Green home construction used to occupy such a niche that home builders only embarked on these projects when they had a client who specifically asked for eco-friendly design. But now, with the real estate market booming and sustainability having become a positive value across society, green home construction has become commonplace in spec house building.
If you’re going to attempt green home construction with spec houses, which are risky investments to begin with, you’ll want to heed certain tips and pointers. Specifically, pay attention to the following:
1. Think About Building Orientation
The orientation of the house on the lot is one of the first matters of import. You may be limited in what you can do, based on zoning laws and topographic limitations, but try to give careful thought to this.
Common sense should tell you to limit the number of east- and west-facing windows, to design the roof so that it can accommodate solar panels, and to use the natural landscape to provide effective shading.
2. Design Small and Functional
The biggest mistake people make when building new homes is to make them big and inefficient, from a functional perspective. There’s certainly ongoing demand for homes that boast plenty of square footage, but energy efficiency is much more feasible in a moderately sized structure. Somewhere between 2,000 to 2,500 square feet is ideal, as long as every room is properly designed for everyday living.
3. Get Insulation Right
There’s a common saying in the energy-efficient home construction space: “Build it tight, vent it right.” This phrase describes the two most crucial aspects of home design: Airtight insulation and effective venting.
It’s impossible to achieve energy efficiency without a well-insulated structure. You should put as much of your focus and energy on this aspect of the process as possible … even if it means you have to extend your construction timeline.
4. Use Recycled and Sustainable Materials
One of the more crucial facets of green home design — in both aesthetic and practical terms — is the selection of construction materials. Not only can you buy recycled paper, but you can also buy recycled technology like mobiles, gaming consoles, even recondition stairlifts from Access BDD.
“Whenever possible, seek recycled materials,” Green Residential suggests. “Bamboo is popular for flooring and cabinets because it’s more easily renewable than hardwood. Explore your sustainable building materials and try to incorporate some of these into your home design. You’ll likely find that many sustainable materials are also major home design trends.”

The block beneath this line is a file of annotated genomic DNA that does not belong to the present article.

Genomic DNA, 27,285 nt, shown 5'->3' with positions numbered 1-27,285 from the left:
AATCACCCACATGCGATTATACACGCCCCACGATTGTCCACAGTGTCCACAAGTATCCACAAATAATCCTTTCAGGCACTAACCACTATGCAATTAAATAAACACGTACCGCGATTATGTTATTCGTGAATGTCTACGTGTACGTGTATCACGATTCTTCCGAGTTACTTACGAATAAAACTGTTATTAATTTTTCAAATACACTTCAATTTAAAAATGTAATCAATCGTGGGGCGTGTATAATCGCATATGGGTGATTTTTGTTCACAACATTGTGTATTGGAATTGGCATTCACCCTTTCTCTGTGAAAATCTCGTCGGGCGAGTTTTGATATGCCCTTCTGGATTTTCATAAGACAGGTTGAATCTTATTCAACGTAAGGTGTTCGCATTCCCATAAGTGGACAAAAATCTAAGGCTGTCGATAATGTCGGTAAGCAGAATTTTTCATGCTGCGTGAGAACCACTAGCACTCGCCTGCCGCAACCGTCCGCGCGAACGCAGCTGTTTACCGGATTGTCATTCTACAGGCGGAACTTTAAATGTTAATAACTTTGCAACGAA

5. Go Solar
Solar used to be highly expensive and the technology stuck out like a sore thumb on the few structures that chose to incorporate it. Today, most solar manufacturers have achieved better economies of scale.
Generous government incentives have also played a significant role, because they help offset a substantial portion of the cost. Furthermore, the presence of solar panels on home structures has become less unusual, which makes them less likely to put off prospective homeowners.
Designing and building a home with solar power capabilities from the start is a lot more cost-effective than adding them later, so keep that in mind.
6. Think About Water
Don’t get so caught up in energy efficiency that you forget about water efficiency. This will only become a more pressing concern in the coming years, so now’s the time to address it in how we design and build new homes.
Since conventional toilets, showers, and faucets account for roughly 41 gallons of daily consumption per person — or roughly 60 percent of daily consumption in the average American household — it makes sense to start with the bathroom.
Doing Green Construction Right
It’s one thing to say that you want to build a “green” house. Unfortunately, the idea of green home construction has been so trendy in recent years that it’s in danger of becoming more of an empty buzzword than anything else.
If you honestly want to build a house that’s energy-efficient and sustainable, start with some of the fundamentals of construction and design described in this article.